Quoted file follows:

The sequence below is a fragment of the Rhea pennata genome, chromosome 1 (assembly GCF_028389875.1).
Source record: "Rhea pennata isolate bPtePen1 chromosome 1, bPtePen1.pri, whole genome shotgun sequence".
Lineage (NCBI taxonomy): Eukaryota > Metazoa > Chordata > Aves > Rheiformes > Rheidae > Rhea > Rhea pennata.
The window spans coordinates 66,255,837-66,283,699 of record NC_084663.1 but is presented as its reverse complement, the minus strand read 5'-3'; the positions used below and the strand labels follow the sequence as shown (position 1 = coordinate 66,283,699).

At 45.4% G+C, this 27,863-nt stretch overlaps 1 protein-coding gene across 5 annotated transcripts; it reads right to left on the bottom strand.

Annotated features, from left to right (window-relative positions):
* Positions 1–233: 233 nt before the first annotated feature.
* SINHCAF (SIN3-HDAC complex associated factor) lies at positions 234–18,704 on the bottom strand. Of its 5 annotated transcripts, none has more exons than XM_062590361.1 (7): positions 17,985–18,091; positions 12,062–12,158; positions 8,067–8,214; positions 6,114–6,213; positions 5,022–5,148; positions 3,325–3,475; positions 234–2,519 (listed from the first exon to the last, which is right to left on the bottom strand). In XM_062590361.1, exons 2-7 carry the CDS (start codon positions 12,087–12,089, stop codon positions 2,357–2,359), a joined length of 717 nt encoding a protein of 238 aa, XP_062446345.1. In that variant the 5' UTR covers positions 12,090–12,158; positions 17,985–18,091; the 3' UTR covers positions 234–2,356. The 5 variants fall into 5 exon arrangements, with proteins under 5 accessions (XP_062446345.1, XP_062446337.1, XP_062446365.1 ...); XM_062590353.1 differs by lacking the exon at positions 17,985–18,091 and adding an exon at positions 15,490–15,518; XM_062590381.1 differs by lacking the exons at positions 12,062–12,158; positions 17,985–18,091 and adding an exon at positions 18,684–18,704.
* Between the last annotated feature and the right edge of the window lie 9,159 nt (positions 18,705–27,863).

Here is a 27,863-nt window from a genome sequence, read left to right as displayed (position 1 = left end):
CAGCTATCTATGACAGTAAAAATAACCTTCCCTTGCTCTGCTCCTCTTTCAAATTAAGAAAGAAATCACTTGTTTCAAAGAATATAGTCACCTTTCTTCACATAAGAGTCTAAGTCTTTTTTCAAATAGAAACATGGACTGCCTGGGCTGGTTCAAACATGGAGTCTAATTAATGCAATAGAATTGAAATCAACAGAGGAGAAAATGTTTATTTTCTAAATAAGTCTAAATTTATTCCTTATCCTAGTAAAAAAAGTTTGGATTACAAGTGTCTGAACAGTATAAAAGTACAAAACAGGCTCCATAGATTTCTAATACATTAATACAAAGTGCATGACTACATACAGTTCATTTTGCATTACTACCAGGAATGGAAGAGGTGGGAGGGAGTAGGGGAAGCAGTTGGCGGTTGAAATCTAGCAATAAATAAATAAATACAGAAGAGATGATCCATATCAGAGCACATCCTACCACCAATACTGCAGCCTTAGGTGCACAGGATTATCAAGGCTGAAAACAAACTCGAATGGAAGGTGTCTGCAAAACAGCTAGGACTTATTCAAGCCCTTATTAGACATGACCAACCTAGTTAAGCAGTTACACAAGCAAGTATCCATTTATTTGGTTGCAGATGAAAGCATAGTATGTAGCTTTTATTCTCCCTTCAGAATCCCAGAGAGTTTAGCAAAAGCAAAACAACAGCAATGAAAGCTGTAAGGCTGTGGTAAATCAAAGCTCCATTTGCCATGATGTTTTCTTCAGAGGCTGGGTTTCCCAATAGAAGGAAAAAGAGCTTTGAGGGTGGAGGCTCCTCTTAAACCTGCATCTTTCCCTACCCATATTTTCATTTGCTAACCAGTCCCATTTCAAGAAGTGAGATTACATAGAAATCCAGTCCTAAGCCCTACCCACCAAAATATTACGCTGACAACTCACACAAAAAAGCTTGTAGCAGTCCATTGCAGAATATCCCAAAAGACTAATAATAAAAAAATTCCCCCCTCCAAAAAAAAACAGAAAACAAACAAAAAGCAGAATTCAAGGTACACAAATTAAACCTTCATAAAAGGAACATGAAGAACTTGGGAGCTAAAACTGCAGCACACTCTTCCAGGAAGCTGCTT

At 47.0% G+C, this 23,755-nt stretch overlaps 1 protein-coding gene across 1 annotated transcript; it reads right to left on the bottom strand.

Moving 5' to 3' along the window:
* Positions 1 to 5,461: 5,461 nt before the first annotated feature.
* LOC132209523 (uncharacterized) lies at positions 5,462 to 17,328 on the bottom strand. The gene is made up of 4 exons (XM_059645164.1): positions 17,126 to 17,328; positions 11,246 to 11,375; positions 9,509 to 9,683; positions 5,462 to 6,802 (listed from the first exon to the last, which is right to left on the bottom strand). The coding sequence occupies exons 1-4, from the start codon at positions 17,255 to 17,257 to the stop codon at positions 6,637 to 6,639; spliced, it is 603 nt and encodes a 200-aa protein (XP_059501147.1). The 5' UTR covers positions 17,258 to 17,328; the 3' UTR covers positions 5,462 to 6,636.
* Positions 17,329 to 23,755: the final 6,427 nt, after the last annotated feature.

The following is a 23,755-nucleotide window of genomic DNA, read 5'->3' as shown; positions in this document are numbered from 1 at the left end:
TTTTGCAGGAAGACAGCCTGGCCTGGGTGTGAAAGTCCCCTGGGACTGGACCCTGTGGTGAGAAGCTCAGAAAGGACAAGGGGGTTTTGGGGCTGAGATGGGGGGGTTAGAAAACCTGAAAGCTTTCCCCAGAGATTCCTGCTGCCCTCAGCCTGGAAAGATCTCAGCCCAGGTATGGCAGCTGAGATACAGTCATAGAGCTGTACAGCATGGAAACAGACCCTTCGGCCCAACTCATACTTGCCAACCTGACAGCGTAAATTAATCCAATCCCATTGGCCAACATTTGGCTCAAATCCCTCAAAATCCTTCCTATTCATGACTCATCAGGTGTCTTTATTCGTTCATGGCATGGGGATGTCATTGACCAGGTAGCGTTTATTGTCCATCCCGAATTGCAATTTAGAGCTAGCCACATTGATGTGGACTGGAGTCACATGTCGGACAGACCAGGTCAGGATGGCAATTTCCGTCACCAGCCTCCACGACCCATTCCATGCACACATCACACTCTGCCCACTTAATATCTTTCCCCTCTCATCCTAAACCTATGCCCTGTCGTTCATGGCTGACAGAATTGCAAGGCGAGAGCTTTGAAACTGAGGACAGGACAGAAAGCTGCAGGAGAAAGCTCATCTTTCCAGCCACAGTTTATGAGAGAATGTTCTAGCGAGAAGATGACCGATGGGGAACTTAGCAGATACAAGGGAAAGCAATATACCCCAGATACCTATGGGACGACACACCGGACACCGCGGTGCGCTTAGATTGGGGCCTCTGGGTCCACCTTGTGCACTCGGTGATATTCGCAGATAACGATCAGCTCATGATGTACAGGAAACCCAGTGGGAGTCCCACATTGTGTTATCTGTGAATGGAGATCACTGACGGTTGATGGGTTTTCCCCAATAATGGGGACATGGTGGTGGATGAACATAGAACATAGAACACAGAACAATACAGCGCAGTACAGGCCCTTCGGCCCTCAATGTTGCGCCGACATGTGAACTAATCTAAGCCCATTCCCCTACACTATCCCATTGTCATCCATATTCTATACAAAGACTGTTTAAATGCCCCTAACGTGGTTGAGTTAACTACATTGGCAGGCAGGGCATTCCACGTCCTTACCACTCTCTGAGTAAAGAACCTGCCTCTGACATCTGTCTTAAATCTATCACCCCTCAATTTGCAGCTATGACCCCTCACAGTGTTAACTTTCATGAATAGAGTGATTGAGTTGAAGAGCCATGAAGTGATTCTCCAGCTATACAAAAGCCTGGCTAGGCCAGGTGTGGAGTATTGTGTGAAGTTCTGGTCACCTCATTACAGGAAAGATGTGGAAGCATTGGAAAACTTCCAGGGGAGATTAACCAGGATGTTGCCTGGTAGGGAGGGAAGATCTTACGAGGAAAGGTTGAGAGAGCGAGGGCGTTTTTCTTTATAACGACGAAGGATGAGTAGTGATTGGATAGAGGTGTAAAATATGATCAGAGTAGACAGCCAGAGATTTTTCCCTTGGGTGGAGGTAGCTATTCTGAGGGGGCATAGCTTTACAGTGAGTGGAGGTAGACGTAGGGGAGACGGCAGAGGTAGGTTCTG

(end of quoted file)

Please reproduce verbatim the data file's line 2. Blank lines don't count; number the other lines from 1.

Source record: "Rhea pennata isolate bPtePen1 chromosome 1, bPtePen1.pri, whole genome shotgun sequence".